blog authors

Welcome to the Kellylab blog

geospatial matters

Please read the UC Berkeley Computer Use Policy. Only members can post comments on this blog.

Monday
Sep292014

High resolution free DEM data released for Africa

SRTM 3 Arc-Second (approx. 90m) SRTM 1 Arc-Second (approx. 30m) Landsat 7 December 17, 2000

Just in time for class on topography and rasters tomorrow: new high res shuttle DEM data is being released for Africa. The image above shows the Niger River Delta in 90m res, 30m res, and landsat.

From the press release: In Africa, accurate elevation (topographic) data are vital for pursuing a variety of climate-related studies that include modeling predicted wildlife habitat change; promoting public health in the form of warning systems for geography and climate-related diseases (e.g. malaria, dengue fever, Rift Valley fever); and monitoring sea level rise in critical deltas and population centers, to name just a few of many possible applications of elevation data.

On September 23, the National Aeronautics and Space Administration (NASA), the National Geospatial-Intelligence Agency (NGA), and the U.S. Geological Survey (USGS, a bureau of the U.S. Department of the Interior) released a collection of higher-resolution (more detailed) elevation datasets for Africa. The datasets were released following the President’s commitment at the United Nations to provide assistance for global efforts to combat climate change. The broad availability of more detailed elevation data across most of the African continent through the Shuttle Radar Topography Mission (SRTM) will improve baseline information that is crucial to investigating the impacts of climate change on African communities.

Enhanced elevation datasets covering remaining continents and regions will be made available within one year, with the next release of data focusing on Latin America and the Caribbean region. Until now, elevation data for the continent of Africa were freely available to the public only at 90-meter resolution. The datasets being released today and during the course of the next year resolve to 30-meters and will be used worldwide to improve environmental monitoring, climate change research, and local decision support. These SRTM-derived data, which have been extensively reviewed by relevant government agencies and deemed suitable for public release, are being made available via a user-friendly interface on USGS’s Earth Explorer website.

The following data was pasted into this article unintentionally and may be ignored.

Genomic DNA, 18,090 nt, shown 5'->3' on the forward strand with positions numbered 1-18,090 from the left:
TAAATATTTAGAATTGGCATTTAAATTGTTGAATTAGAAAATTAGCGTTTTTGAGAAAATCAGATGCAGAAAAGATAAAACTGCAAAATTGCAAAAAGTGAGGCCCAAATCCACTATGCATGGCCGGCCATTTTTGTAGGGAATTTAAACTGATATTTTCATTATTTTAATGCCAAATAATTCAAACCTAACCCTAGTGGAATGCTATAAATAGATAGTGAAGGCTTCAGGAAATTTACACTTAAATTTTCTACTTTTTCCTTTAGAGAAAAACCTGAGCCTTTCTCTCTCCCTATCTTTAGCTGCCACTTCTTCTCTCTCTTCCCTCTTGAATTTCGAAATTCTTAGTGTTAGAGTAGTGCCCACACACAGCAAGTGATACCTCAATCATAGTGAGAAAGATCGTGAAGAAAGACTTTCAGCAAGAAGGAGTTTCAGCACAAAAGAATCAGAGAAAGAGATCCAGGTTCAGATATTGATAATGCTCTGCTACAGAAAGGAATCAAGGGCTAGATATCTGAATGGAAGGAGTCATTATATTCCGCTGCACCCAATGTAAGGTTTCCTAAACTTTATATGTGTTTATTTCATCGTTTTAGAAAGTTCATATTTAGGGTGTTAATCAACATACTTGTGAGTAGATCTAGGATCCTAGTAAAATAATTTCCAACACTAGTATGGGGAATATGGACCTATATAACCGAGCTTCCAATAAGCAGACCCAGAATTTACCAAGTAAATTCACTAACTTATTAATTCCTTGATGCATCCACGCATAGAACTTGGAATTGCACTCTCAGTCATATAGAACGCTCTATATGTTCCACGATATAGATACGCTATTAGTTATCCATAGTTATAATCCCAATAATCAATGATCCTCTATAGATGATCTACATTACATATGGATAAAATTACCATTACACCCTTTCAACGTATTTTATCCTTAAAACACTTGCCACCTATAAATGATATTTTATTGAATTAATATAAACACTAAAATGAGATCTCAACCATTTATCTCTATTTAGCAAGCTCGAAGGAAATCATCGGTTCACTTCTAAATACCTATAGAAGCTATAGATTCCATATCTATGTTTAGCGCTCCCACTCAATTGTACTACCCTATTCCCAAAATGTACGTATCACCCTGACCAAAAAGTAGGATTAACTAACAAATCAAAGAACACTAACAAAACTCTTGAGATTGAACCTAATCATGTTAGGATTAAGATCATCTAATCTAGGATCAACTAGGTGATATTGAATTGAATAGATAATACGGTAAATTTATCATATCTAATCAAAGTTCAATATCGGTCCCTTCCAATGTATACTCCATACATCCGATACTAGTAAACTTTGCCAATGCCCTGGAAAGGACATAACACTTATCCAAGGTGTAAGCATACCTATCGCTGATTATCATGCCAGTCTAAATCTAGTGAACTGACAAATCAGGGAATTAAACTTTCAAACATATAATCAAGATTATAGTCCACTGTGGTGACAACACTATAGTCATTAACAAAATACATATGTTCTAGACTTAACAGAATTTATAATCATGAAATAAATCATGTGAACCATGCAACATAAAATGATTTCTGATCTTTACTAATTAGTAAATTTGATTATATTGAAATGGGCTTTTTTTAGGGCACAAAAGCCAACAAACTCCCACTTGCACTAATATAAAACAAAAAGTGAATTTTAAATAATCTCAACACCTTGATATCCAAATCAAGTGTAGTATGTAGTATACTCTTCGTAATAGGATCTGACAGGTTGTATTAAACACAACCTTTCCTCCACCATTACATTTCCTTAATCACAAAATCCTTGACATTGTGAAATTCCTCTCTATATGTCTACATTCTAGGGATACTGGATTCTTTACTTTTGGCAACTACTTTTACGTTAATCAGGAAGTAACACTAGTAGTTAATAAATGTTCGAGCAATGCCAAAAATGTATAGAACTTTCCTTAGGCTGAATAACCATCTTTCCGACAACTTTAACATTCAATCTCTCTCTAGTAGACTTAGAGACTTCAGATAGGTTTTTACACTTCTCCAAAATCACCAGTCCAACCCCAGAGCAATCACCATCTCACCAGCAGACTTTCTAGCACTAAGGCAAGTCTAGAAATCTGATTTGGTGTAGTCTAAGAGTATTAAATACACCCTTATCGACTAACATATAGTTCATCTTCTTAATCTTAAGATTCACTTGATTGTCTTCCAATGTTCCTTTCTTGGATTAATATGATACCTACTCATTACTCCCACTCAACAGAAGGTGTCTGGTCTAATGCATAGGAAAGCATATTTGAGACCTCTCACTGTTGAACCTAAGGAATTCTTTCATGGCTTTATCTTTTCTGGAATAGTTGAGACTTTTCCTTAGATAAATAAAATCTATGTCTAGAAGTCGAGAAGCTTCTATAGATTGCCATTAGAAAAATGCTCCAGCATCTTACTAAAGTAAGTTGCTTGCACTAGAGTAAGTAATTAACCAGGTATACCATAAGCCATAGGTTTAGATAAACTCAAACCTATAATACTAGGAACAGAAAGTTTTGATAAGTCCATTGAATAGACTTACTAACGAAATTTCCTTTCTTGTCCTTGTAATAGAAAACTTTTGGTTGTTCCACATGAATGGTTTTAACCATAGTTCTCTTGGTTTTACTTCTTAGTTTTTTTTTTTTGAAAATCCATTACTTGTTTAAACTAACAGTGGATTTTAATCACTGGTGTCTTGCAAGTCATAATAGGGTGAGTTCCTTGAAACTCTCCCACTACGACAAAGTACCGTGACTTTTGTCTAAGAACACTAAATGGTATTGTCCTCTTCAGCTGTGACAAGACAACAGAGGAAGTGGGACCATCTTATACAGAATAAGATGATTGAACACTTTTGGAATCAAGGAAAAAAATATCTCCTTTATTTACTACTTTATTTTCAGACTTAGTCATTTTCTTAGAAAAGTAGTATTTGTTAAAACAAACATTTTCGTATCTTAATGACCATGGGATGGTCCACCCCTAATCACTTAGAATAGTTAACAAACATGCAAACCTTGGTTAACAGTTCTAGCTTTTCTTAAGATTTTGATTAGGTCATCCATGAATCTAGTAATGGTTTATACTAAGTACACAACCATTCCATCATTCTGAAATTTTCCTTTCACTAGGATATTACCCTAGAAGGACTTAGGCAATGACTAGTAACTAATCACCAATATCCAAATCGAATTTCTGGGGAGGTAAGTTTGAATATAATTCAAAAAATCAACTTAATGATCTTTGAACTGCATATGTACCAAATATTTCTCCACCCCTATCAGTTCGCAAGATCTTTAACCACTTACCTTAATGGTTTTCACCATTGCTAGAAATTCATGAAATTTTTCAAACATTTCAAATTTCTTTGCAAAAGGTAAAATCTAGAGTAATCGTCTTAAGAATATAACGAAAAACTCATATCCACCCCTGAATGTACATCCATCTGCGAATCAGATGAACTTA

Nice slider comparing the 90m to the 30m data here.

Thursday
Sep252014

Raining on the King Fire

wunderground mapWundermap has a nice interface where you can add fires to your animated weather radar map. I caught this snap as our rare September storm (an atmospheric river apparently) moved over the King fire this afternoon. It radically changed the flow of the smoke plume, which shifted from northeastly to northerly. According to Scott, who talked to Rob, it was dumping up at Blodgett. So we will see what this means for the fire tomorrow.

Friday
Sep192014

How Scotland voted

Reds are Yes, blues are NoHere is a map of voting results from yesterday's historic independence vote in Scotland. Overall the Nos carried the day - 55% - 45%. Interestingly, Motherwell and Hamilton, two towns in my family's life, were split. Motherwell voted Och Aye and Hamilton voted the Noo.

From http://www.ctvnews.ca/world/how-scotland-voted-map-of-referendum-results-1.2014138

Friday
Sep192014

King fire update

Blodgett looks like it is going to be OK, but the King fire is burning through the SNAMP Eldorado study area. This is where the SNAMP owl reasearchers are doing their work. We are getting a response from them to post on the SNAMP website.

Center for Forestry map of the King Fire

Inciweb (why don't they publish the fire boundary file any more????)

Carlin Starrs gets her perimeters from http://ftpinfo.nifc.gov/

Geomac - http://www.geomac.gov/asp-bin/GeoMACKML/getKML.aspx

and the NIFC FTP server at ftp://ftp.nifc.gov/Incident_Specific_Data/CALIF_N/!2014_FEDERAL_Incidents/CA-ENF-023461_King/IR/

We will keep our eyes on it.

And Happy 100th Anniversary Berkeley Forestry!

Tuesday
Sep162014

King fire near Blodgett Forest Research Station

From UC Center for Forestry.

9/16 16:30 - The King Fire started the evening of September 13 east of Pollock Pines. On 9/15, it grew to 3,900 acres. By the morning of 9/16, it was over 11,000 acres and 5% contained.